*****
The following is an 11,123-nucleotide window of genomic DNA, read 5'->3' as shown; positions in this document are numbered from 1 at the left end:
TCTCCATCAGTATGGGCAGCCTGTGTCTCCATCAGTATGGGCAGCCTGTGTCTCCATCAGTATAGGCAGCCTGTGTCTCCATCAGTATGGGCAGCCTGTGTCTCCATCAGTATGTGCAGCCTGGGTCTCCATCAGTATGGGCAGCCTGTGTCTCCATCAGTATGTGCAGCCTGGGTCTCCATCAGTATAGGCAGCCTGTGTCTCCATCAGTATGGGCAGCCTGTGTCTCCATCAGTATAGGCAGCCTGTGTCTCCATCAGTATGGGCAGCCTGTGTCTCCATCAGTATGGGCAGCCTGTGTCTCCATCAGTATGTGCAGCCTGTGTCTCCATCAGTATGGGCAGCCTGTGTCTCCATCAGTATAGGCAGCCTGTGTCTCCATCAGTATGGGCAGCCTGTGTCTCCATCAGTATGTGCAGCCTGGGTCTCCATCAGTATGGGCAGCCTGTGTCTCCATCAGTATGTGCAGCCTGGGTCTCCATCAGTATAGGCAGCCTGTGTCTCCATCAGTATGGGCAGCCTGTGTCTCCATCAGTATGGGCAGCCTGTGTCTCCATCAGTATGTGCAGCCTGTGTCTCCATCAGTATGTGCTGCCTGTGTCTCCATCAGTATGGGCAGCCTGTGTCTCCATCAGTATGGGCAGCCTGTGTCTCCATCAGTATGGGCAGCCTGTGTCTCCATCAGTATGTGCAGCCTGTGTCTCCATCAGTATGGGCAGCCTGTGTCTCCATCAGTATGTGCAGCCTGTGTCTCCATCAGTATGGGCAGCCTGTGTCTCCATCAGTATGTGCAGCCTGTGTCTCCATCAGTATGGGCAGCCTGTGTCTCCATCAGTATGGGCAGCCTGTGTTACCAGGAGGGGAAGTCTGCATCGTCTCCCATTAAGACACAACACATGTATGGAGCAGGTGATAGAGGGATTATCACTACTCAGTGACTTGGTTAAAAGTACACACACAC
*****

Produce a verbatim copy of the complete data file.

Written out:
The following is an 11,123-nucleotide window of genomic DNA, read 5'->3' as shown; positions in this document are numbered from 1 at the left end:
TCTCCATCAGTATGGGCAGCCTGTGTCTCCATCAGTATGGGCAGCCTGTGTCTCCATCAGTATAGGCAGCCTGTGTCTCCATCAGTATGGGCAGCCTGTGTCTCCATCAGTATGTGCAGCCTGGGTCTCCATCAGTATGGGCAGCCTGTGTCTCCATCAGTATGTGCAGCCTGGGTCTCCATCAGTATAGGCAGCCTGTGTCTCCATCAGTATGGGCAGCCTGTGTCTCCATCAGTATAGGCAGCCTGTGTCTCCATCAGTATGGGCAGCCTGTGTCTCCATCAGTATGGGCAGCCTGTGTCTCCATCAGTATGTGCAGCCTGTGTCTCCATCAGTATGGGCAGCCTGTGTCTCCATCAGTATAGGCAGCCTGTGTCTCCATCAGTATGGGCAGCCTGTGTCTCCATCAGTATGTGCAGCCTGGGTCTCCATCAGTATGGGCAGCCTGTGTCTCCATCAGTATGTGCAGCCTGGGTCTCCATCAGTATAGGCAGCCTGTGTCTCCATCAGTATGGGCAGCCTGTGTCTCCATCAGTATGGGCAGCCTGTGTCTCCATCAGTATGTGCAGCCTGTGTCTCCATCAGTATGTGCTGCCTGTGTCTCCATCAGTATGGGCAGCCTGTGTCTCCATCAGTATGGGCAGCCTGTGTCTCCATCAGTATGGGCAGCCTGTGTCTCCATCAGTATGTGCAGCCTGTGTCTCCATCAGTATGGGCAGCCTGTGTCTCCATCAGTATGTGCAGCCTGTGTCTCCATCAGTATGGGCAGCCTGTGTCTCCATCAGTATGTGCAGCCTGTGTCTCCATCAGTATGGGCAGCCTGTGTCTCCATCAGTATGGGCAGCCTGTGTTACCAGGAGGGGAAGTCTGCATCGTCTCCCATTAAGACACAACACATGTATGGAGCAGGTGATAGAGGGATTATCACTACTCAGTGACTTGGTTAAAAGTACACACACAC